Rodin had been inspired by the damaged Greek statues that he’d seen, and wanted to know how far he could go and how much he could subtract from a statue before the mood of the statue was lost.

None of us really knew what to think of this one. It’s by a guy who normally does very large installations and whose name reminds me of Arthur Weasley (maybe his was Beezly?) and he called this piece Horizon. Here it is, sitting innocuously, looking like a bench. Emotionally rather puzzling.

There is something very cosy about this piece of art. It’s clearly designed to curve around the bodies of people, and one can imagine a whole group of people huddled on it. It has a sense of bringing-together-ness and warmth. That wood, by the way, is second-growth Redwood.

I’m always impressed when art meets functionality, so this was one of my favorites.

From here on out, things got a little weird.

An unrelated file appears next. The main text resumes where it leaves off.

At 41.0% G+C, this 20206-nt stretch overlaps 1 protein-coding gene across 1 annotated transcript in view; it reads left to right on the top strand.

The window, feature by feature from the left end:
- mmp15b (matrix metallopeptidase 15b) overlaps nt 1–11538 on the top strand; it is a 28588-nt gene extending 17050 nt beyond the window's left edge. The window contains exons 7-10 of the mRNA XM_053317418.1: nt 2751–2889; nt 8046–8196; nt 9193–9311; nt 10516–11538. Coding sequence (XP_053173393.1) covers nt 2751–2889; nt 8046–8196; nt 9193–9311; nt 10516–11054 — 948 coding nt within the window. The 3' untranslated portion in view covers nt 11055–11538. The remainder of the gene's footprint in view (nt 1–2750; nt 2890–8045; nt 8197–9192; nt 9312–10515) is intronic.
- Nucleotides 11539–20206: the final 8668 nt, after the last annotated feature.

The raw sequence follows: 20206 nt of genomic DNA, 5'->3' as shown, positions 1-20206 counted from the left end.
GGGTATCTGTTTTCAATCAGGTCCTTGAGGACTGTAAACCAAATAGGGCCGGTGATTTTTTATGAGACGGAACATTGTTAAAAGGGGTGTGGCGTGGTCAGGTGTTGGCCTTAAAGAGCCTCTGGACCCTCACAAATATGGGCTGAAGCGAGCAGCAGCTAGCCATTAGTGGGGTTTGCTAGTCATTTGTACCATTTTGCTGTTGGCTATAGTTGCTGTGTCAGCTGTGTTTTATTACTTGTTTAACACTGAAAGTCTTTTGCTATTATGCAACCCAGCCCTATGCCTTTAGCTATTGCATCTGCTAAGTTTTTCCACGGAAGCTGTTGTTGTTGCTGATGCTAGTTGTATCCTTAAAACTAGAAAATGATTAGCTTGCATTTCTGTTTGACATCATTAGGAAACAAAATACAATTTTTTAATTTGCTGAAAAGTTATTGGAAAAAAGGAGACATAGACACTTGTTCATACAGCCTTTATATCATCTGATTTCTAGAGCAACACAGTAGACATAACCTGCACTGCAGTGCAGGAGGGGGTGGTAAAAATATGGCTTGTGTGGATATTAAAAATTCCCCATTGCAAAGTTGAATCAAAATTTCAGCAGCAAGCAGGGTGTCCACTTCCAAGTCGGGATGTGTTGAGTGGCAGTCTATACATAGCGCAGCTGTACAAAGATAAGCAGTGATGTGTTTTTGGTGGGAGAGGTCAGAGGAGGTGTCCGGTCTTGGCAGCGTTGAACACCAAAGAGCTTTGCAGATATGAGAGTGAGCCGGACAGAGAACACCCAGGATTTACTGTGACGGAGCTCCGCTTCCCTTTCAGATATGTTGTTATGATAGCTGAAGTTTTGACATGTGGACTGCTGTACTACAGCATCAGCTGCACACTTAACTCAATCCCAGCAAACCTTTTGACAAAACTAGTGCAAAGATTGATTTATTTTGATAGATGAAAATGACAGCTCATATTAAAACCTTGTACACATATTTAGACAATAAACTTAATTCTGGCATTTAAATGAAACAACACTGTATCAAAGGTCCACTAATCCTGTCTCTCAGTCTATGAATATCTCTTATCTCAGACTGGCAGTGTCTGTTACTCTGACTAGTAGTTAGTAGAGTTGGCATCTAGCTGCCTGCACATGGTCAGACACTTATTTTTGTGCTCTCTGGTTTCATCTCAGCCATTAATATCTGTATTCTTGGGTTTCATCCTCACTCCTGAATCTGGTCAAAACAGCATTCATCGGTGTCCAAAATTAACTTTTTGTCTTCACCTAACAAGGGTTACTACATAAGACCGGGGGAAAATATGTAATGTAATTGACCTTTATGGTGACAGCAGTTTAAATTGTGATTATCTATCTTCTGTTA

The creator of this piece really only wanted one thing: to generate controversy. Unfortunately when the piece was first put on display outside the cafe, water got into it and warped the paint. They then moved it into the shade, in a nook between the museum buildings, where no one would really even notice it.

Turns out that this is a giant concrete thing that was meant to be an inverted cube.

“Conceptual art” is what happens when the idea behind the artist’s mind is more important than the final product. At least, that’s what we were told, and that’s what we were certainly led to believe by this — a pile of granite (or marble; it wasn’t clear). Apparently the artist simply wrote out a set of instructions: “Take this pile of stones and arrange it in a circle of specific size”. Over the years the circle has been taken into the museum, taken out, taken up to the second floor, etc. So it’s obvious that the circle hasn’t remained the same at all.